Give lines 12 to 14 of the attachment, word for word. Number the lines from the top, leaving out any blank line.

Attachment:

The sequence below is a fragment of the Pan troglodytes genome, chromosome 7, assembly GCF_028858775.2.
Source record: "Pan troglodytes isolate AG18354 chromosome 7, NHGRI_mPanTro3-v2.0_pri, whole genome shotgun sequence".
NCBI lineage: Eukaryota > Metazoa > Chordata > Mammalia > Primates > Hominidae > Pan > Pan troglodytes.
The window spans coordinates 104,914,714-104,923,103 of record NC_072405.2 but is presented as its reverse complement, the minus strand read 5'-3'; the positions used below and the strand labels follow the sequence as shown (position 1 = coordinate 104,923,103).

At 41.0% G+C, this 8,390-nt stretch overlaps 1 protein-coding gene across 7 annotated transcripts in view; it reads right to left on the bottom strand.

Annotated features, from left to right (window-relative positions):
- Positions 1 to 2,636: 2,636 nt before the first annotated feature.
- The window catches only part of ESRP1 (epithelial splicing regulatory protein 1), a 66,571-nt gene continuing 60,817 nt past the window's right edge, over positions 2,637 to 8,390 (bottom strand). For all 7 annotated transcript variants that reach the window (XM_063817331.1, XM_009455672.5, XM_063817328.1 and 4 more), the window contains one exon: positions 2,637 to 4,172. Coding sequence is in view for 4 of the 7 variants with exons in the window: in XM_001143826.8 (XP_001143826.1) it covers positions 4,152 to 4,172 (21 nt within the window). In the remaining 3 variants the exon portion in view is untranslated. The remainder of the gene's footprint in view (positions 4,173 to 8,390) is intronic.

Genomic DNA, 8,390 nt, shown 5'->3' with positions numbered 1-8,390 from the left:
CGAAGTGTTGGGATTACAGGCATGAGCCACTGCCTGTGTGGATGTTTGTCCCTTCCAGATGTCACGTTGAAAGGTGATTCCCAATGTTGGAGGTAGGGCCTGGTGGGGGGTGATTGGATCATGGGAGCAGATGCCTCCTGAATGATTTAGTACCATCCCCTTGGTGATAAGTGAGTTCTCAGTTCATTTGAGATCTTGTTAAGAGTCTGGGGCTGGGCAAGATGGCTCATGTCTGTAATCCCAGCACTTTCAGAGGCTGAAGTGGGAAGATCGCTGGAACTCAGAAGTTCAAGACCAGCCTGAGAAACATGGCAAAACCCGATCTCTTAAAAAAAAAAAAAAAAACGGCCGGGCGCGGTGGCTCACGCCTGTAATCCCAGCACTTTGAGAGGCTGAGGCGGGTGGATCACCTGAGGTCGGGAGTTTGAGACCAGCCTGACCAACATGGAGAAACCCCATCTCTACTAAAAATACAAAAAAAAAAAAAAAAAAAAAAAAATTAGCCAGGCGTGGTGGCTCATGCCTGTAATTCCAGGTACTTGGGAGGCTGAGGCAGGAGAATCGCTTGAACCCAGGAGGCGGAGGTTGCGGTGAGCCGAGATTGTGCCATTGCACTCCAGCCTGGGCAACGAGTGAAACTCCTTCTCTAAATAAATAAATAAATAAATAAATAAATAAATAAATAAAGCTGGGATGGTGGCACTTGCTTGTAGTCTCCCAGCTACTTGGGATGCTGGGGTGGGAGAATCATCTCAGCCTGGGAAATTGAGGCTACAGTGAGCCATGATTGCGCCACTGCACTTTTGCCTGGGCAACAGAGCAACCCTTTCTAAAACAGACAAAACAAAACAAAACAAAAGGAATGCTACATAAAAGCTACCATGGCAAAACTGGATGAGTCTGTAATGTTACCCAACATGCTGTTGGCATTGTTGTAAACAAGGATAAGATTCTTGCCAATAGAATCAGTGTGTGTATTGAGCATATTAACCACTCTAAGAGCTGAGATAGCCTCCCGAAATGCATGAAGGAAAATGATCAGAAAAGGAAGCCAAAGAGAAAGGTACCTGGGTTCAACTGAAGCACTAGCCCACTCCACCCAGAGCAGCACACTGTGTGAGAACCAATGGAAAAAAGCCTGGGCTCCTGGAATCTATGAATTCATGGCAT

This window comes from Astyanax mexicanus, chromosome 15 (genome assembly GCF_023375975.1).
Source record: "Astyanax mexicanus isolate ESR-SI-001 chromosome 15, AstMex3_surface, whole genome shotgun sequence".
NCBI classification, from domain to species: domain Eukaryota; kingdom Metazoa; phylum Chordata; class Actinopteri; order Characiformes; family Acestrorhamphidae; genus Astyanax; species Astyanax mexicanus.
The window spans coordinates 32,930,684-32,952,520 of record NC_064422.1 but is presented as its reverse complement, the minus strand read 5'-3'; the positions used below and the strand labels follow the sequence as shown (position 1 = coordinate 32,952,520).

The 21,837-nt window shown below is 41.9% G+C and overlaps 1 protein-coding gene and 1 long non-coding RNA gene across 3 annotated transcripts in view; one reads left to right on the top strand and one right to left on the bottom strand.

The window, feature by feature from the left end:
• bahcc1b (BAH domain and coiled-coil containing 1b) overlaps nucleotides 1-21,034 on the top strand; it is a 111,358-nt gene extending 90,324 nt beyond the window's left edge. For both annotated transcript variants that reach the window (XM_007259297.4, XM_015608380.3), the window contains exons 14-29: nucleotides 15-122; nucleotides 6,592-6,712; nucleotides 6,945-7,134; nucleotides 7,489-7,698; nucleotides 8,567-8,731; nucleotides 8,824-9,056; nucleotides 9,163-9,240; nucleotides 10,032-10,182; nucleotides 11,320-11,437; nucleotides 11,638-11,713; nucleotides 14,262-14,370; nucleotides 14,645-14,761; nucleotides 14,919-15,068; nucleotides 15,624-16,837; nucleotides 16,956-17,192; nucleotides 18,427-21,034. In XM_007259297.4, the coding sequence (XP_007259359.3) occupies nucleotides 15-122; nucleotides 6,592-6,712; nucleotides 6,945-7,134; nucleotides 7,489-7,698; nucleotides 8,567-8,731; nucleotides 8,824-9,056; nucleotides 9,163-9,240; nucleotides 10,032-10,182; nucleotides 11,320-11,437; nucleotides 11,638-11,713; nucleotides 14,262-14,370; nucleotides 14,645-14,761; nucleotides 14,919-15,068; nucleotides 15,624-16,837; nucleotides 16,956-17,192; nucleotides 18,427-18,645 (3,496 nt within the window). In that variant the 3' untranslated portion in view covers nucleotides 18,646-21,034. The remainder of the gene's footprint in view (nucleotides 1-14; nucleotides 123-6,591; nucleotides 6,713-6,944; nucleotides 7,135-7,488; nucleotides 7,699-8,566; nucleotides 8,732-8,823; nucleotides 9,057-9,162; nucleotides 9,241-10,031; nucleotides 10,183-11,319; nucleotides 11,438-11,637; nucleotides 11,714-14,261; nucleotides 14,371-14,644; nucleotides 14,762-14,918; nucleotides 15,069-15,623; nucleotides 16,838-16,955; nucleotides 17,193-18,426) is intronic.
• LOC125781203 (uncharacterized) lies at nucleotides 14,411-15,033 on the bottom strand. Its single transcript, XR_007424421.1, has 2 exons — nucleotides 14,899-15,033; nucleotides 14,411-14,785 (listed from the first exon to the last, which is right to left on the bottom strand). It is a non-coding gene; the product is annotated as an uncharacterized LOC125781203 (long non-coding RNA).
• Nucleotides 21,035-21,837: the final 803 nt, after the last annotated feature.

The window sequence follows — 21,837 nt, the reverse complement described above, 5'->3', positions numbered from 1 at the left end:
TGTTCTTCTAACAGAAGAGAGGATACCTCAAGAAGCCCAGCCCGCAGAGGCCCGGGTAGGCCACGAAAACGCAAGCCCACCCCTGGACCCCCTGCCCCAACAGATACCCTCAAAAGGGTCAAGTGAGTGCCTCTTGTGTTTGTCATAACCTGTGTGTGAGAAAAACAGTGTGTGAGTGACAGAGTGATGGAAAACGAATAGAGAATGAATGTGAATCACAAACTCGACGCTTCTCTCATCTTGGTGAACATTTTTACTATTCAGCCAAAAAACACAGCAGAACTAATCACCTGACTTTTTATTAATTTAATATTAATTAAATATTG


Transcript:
Source record: "Astyanax mexicanus isolate ESR-SI-001 chromosome 15, AstMex3_surface, whole genome shotgun sequence".
NCBI classification, from domain to species: domain Eukaryota; kingdom Metazoa; phylum Chordata; class Actinopteri; order Characiformes; family Acestrorhamphidae; genus Astyanax; species Astyanax mexicanus.
The window spans coordinates 32,930,684-32,952,520 of record NC_064422.1 but is presented as its reverse complement, the minus strand read 5'-3'; the positions used below and the strand labels follow the sequence as shown (position 1 = coordinate 32,952,520).